An old high school classmate and one of his friends recently started a new adventure to open their own restaurant. Yesterday was the grand opening and like any good friend, I decided to go and have lunch there to support them.
I ordered a cup of soup (broccoli and cheddar) and the toasted ham and cheese sandwich.
As I was leaving with half my sandwich in a to-go container, I made the comment to my lunch companion that since my surgery, this was what eating out looked like.
The truth is, if you have had weight loss surgery, your dining out experience changes pretty drastically. Especially in the beginning.
Because, let’s face it, in the beginning and for a very long time to follow, you just can’t stroll into your favorite date night restaurant, order your usually and eat it all. It’s going home with you in one of these containers.
Or you’re leaving half your meal on the table for the wait staff to clean up and wonder if you just didn’t like it enough to finish eating.
Despite the growing numbers of people getting WLS, there really aren’t very many options for us as restaurant goers. I don’t know if its because we don’t factor into an algorithm for profits (we shouldn’t) or because most people don’t expect WLS patients to eat out. But there you have it. Few options.
One – as I’ve already mentioned – is the To-Go box, where you may take home a good meal to eat for days later, should you wish. Or feed to your dog… or in my case, the chickens.
Two – you may get a Restaurant Card to present when you eat out. A Restaurant Card (click links to see two different versions) are printable cards which will allow you to eat off the child or seniors menus at participating restaurants.
You print it up, take it to your surgeon to sign and (if you’re smart) laminate it, so it can’t be damaged over time. When you eat out, you present the card before you order and hope for the best.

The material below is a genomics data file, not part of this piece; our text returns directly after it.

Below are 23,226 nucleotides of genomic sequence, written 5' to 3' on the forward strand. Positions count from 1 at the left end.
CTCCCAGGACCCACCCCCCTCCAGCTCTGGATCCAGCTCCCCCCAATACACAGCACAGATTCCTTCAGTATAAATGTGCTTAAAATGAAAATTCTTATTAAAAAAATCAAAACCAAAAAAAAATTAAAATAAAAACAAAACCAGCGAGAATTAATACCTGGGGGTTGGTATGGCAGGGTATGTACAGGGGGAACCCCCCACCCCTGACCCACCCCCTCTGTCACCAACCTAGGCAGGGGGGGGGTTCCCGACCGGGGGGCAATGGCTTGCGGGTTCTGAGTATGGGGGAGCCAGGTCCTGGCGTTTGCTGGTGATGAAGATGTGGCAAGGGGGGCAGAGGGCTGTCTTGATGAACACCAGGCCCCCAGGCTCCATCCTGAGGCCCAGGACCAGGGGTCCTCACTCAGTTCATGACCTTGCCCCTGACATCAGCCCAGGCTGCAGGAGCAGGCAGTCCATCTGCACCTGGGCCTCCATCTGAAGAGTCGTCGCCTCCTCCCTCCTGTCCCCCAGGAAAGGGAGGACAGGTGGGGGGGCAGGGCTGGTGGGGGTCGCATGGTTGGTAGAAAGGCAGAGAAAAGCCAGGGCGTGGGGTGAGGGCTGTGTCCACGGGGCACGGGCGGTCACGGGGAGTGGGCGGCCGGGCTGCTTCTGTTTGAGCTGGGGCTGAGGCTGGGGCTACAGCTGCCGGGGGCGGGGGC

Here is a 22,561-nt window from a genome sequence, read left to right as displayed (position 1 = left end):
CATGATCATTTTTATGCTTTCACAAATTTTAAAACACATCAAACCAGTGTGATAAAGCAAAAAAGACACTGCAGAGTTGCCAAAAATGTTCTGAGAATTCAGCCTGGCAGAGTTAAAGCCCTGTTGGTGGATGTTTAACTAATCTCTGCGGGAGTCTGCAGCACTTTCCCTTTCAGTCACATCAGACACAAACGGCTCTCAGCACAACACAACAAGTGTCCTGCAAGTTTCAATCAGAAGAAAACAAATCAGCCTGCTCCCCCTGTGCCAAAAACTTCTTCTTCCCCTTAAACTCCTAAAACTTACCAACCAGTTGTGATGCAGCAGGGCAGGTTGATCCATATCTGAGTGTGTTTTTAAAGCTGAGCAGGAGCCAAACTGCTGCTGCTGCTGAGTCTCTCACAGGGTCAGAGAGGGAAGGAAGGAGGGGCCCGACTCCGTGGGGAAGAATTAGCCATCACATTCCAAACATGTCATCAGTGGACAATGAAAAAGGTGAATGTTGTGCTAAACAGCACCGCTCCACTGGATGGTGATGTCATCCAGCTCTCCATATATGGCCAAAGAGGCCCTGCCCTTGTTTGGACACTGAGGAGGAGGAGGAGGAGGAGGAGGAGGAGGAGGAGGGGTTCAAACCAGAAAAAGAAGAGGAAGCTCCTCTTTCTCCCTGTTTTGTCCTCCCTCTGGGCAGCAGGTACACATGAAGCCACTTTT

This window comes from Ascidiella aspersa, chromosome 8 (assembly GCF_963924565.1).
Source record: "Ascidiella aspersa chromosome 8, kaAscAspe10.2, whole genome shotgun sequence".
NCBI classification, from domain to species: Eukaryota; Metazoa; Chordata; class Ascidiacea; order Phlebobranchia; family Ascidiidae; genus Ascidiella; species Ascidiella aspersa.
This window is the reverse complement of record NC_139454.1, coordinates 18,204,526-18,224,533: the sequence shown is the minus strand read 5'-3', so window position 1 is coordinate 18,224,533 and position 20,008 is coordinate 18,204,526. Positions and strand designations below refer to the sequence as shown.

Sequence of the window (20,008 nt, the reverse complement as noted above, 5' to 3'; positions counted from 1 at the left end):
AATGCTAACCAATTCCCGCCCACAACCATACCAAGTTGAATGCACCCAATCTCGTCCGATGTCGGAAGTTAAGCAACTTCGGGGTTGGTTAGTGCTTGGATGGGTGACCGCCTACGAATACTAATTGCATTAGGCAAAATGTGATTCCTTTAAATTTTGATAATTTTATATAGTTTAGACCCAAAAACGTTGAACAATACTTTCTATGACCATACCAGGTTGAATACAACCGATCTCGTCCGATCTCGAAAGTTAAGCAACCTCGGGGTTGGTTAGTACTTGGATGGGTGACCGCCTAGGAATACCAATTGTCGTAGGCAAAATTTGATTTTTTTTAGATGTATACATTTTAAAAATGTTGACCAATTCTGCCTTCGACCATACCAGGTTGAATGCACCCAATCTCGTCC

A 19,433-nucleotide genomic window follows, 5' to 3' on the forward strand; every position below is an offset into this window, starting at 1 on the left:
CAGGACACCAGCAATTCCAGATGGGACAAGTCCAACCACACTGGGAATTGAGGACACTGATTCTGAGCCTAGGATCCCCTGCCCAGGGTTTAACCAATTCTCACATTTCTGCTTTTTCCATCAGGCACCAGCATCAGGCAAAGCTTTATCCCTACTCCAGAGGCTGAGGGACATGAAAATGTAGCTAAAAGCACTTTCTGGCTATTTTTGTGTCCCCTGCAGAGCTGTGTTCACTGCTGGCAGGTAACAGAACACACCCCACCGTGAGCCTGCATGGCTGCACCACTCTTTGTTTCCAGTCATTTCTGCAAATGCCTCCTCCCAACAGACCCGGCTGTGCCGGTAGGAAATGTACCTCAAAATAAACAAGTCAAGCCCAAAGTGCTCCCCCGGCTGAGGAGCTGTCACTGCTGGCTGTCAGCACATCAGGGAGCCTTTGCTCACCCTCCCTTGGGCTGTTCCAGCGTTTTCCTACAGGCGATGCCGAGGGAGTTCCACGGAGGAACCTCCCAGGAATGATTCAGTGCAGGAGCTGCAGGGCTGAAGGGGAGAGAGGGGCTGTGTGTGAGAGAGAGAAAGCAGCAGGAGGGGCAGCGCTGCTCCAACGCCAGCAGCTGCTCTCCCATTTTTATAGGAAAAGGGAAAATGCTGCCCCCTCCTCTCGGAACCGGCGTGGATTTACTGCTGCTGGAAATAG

There are two… no, really three issues with the cards.
- Not a lot of restaurants actually honor them. The list, according to Google, is very small.
- Even if they say they honor them, individual chains or establishments are not actually obligated to honor them.
- The children’s menu often contains very bad for you, breaded, friend objects, or pouch-filling pasta and carbs.
So… it, like the To-Go box, is a mixed option.
Three – if you’re lucky enough to have a spouse/boyfriend/girlfriend/partner/family member who has similar taste in foods, you could order one meal and split it.
I am not. My husband’s tastes run to spicy, no veggies and lots of cheese. It’s very rare that we like the same items on any menu.
Which really means that, for me, the best option is the To-Go box. I can take it home,maybe eat some the next day at lunch. Maybe feed it to the chickens.
Is it a bit annoying to have to do that every time? Yes. Is it a waste of money to buy a meal I can’t eat? Yes. BUT – how many people, how many normal, non-WLS people, go to a restaurant and don’t come home with a doggie bag of some kind?
Between appetizers (which I encourage my family to order now, believe it or not, because if the drinks come first, then appetizers, I can take a few sips of water right away and STILL get a good 15-20 minutes at a sit-down restaurant before the meal comes), the huge portions for the meals, and a dessert… that’s a LOT of food. Most people fill up on the appetizers and can’t eat all their meal any way. Right?
Here I am at the opening of my friend’s restaurant. It was totally worth the doggie bag!
No matter which route you choose in handling your dining out experience, make the best of it. I brought half my sandwich home to share with my parents. And they enjoyed it, too.